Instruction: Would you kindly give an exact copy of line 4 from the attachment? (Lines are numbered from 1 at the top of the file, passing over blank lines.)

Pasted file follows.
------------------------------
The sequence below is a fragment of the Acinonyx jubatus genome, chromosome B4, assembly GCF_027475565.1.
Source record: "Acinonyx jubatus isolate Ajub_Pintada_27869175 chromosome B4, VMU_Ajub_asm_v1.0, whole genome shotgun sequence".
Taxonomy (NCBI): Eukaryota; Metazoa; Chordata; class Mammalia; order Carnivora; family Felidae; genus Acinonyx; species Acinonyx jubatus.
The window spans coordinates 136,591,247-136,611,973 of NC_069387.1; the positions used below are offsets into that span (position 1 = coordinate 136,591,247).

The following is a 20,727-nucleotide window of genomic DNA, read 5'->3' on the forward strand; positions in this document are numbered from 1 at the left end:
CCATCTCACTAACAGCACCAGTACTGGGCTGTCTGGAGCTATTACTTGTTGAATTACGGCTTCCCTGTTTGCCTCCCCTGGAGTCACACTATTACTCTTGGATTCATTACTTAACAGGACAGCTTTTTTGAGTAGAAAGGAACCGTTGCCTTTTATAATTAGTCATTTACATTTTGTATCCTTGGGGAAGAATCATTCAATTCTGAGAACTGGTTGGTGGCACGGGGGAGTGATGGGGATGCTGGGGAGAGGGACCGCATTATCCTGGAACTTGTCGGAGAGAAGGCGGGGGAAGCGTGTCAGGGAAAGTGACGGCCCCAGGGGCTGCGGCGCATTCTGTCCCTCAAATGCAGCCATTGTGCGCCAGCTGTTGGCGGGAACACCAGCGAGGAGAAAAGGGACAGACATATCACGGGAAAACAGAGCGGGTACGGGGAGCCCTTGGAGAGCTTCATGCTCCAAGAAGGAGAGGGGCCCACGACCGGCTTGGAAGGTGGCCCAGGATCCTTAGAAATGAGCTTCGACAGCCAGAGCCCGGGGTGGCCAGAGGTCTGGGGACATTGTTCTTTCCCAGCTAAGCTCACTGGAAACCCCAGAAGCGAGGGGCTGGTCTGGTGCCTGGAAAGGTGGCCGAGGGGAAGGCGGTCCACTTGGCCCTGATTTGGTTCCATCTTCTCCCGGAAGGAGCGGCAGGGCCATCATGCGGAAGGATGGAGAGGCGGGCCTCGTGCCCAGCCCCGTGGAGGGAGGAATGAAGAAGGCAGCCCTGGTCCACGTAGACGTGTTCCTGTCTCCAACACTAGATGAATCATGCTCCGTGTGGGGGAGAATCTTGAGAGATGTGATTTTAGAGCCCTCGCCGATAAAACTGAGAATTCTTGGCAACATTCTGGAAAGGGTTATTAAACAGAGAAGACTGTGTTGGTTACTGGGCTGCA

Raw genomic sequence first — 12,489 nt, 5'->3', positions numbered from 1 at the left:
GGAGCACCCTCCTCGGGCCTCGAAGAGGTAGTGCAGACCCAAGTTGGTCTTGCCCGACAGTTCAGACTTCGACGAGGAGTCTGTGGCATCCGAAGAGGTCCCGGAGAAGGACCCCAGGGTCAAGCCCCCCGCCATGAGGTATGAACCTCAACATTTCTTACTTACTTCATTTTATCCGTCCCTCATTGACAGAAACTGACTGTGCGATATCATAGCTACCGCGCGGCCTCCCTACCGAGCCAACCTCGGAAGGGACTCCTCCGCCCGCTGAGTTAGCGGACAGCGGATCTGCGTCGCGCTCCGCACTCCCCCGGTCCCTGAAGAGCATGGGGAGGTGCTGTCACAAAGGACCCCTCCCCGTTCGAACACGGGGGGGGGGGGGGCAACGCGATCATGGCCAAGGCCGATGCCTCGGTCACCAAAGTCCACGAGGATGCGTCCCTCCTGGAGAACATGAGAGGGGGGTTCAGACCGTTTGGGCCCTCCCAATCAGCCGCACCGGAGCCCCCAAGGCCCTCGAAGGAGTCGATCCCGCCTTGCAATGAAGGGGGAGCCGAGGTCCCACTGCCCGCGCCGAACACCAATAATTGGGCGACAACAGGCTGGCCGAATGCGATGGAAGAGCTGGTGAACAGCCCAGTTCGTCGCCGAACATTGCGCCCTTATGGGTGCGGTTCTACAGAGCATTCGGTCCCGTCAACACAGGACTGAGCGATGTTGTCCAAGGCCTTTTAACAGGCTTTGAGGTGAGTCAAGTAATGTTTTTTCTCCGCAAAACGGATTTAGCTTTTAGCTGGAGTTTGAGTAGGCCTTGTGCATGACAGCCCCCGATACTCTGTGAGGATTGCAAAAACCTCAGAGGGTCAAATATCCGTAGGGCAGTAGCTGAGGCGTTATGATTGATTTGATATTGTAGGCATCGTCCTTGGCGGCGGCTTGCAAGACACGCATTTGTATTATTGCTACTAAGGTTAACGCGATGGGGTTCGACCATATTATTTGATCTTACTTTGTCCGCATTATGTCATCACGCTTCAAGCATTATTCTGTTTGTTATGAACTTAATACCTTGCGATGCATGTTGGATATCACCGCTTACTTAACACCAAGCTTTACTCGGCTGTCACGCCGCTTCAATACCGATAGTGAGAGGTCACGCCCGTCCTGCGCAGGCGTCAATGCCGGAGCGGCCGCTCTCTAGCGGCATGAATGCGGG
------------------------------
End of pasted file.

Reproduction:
The window spans coordinates 136,591,247-136,611,973 of NC_069387.1; the positions used below are offsets into that span (position 1 = coordinate 136,591,247).